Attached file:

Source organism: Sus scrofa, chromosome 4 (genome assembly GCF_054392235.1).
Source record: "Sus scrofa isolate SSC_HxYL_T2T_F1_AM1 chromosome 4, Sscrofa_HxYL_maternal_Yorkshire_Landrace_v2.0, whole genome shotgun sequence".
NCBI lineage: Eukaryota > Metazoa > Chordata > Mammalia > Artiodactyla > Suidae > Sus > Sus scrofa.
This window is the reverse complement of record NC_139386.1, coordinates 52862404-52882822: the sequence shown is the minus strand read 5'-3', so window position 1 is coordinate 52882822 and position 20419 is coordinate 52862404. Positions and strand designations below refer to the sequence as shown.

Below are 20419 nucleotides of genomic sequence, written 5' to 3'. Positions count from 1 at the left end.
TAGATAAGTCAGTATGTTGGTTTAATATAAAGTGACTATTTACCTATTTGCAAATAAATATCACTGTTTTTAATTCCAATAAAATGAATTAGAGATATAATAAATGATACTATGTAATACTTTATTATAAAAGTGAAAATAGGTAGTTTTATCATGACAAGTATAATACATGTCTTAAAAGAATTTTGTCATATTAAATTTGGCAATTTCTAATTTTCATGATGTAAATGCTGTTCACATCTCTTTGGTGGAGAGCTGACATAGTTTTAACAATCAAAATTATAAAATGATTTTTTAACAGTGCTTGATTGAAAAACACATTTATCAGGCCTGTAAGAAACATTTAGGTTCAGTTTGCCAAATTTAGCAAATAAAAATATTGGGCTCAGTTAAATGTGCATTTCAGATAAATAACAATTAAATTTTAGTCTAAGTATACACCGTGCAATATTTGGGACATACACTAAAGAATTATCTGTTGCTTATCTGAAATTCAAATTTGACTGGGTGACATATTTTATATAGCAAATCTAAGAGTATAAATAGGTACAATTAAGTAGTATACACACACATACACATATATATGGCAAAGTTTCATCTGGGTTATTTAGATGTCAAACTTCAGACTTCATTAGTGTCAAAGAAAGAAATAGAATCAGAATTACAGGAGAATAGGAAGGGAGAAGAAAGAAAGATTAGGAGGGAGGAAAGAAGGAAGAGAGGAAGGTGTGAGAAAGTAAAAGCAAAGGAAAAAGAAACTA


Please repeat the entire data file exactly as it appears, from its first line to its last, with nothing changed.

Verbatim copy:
Source organism: Sus scrofa, chromosome 4 (genome assembly GCF_054392235.1).
Source record: "Sus scrofa isolate SSC_HxYL_T2T_F1_AM1 chromosome 4, Sscrofa_HxYL_maternal_Yorkshire_Landrace_v2.0, whole genome shotgun sequence".
NCBI lineage: Eukaryota > Metazoa > Chordata > Mammalia > Artiodactyla > Suidae > Sus > Sus scrofa.
This window is the reverse complement of record NC_139386.1, coordinates 52862404-52882822: the sequence shown is the minus strand read 5'-3', so window position 1 is coordinate 52882822 and position 20419 is coordinate 52862404. Positions and strand designations below refer to the sequence as shown.

Below are 20419 nucleotides of genomic sequence, written 5' to 3'. Positions count from 1 at the left end.
TAGATAAGTCAGTATGTTGGTTTAATATAAAGTGACTATTTACCTATTTGCAAATAAATATCACTGTTTTTAATTCCAATAAAATGAATTAGAGATATAATAAATGATACTATGTAATACTTTATTATAAAAGTGAAAATAGGTAGTTTTATCATGACAAGTATAATACATGTCTTAAAAGAATTTTGTCATATTAAATTTGGCAATTTCTAATTTTCATGATGTAAATGCTGTTCACATCTCTTTGGTGGAGAGCTGACATAGTTTTAACAATCAAAATTATAAAATGATTTTTTAACAGTGCTTGATTGAAAAACACATTTATCAGGCCTGTAAGAAACATTTAGGTTCAGTTTGCCAAATTTAGCAAATAAAAATATTGGGCTCAGTTAAATGTGCATTTCAGATAAATAACAATTAAATTTTAGTCTAAGTATACACCGTGCAATATTTGGGACATACACTAAAGAATTATCTGTTGCTTATCTGAAATTCAAATTTGACTGGGTGACATATTTTATATAGCAAATCTAAGAGTATAAATAGGTACAATTAAGTAGTATACACACACATACACATATATATGGCAAAGTTTCATCTGGGTTATTTAGATGTCAAACTTCAGACTTCATTAGTGTCAAAGAAAGAAATAGAATCAGAATTACAGGAGAATAGGAAGGGAGAAGAAAGAAAGATTAGGAGGGAGGAAAGAAGGAAGAGAGGAAGGTGTGAGAAAGTAAAAGCAAAGGAAAAAGAAACTA